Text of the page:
CDL brings together a number of investors who are keen to fund promising start ups. The variety of investors is important—some investors like very early stage companies, others like novel science, and others seek cash flow. Some are more interested in building the Calgary and Alberta business community, and others just seek liquidity and an exit strategy. In any event, their successful track records mean that they understand the myriad ways to solve funding issues and create novel commercial models. The investors are clearly trading some of their time for the opportunity to identify and potentially participate in funding promising new ventures. Many millions are committed during a CDL program.
The range of start ups and the need for speed really promotes a light-touch and agile methodology. Founders meet with the mentors and investors, walk through their businesses and challenges, and agree a set of stretch goals to be accomplished in a fixed time. The goals range from solving specific technical problems, to hiring key resources, to making pitches to potential customers. CDL then holds periodic summits that pull together the full cohort of start ups, investors and mentors to check progress, which is partially conducted in plenary.
This transparency is key to helping the mentorship group form a consensus point of view about the viability of the business ideas and the quality of the founder teams. During the plenary, investors and mentors signal their support for individual startups by agreeing to continue to work with them for another six-eight weeks.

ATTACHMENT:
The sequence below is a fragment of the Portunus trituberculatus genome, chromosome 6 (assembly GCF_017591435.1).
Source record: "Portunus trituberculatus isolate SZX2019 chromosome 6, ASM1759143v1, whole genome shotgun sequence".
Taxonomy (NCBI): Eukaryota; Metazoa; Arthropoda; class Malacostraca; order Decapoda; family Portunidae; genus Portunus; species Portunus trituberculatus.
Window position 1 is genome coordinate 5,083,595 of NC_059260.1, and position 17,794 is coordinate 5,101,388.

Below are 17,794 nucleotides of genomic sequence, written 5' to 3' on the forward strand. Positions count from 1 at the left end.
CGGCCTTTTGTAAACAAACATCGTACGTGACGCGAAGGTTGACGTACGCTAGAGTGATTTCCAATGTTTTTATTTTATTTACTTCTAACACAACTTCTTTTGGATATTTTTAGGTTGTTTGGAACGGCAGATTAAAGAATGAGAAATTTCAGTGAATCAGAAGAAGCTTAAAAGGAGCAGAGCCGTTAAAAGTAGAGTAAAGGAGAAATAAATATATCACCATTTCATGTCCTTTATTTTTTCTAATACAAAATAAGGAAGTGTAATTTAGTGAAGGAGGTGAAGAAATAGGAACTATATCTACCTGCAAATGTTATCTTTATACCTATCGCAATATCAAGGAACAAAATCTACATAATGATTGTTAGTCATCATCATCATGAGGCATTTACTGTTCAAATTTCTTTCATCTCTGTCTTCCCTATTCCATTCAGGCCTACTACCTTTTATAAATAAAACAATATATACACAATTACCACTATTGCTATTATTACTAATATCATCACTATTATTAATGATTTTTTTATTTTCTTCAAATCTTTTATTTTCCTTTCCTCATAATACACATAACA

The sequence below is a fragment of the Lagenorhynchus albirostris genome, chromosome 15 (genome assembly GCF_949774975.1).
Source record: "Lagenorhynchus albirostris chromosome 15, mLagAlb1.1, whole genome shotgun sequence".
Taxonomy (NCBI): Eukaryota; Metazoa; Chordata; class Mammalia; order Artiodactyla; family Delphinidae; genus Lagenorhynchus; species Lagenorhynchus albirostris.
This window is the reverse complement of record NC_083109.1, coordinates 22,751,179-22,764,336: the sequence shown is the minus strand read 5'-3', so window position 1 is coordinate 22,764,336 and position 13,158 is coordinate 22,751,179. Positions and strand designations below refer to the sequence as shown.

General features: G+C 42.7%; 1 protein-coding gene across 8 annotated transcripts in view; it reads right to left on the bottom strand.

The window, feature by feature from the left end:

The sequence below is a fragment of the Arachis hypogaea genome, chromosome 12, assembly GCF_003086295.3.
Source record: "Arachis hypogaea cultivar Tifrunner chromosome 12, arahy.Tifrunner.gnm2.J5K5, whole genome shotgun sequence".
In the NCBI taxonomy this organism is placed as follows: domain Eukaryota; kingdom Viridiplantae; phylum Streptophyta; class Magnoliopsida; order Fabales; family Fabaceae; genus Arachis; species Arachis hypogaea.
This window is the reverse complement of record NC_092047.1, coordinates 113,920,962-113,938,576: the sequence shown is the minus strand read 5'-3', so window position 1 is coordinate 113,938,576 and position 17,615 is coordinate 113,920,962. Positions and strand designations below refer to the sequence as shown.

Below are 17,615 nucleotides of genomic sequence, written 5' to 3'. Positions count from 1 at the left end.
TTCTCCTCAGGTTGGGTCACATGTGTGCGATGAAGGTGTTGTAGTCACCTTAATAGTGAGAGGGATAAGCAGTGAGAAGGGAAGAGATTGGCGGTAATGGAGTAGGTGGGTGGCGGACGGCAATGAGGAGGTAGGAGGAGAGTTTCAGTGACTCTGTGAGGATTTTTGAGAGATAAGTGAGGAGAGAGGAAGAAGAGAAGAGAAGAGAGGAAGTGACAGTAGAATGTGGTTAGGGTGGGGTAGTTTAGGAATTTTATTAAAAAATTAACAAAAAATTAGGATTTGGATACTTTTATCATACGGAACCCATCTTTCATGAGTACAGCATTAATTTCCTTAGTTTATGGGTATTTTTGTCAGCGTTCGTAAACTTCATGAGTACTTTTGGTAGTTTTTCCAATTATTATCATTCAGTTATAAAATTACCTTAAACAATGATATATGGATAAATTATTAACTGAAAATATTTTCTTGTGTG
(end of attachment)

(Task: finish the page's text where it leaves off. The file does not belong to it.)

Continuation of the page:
The process is pretty Darwinian. Start ups that receive no on-going interest or commitment from any of the investors and mentors do not continue in the program.
The association that CDL has with the University of Calgary brings its own benefits, notably access and participation of the cohort of students interested in entrepreneurship. Some of the MBA students, for example, donate their time to carry out various kinds of studies for the start ups, such as market sizing, financial analysis, and business modelling.
A Case Study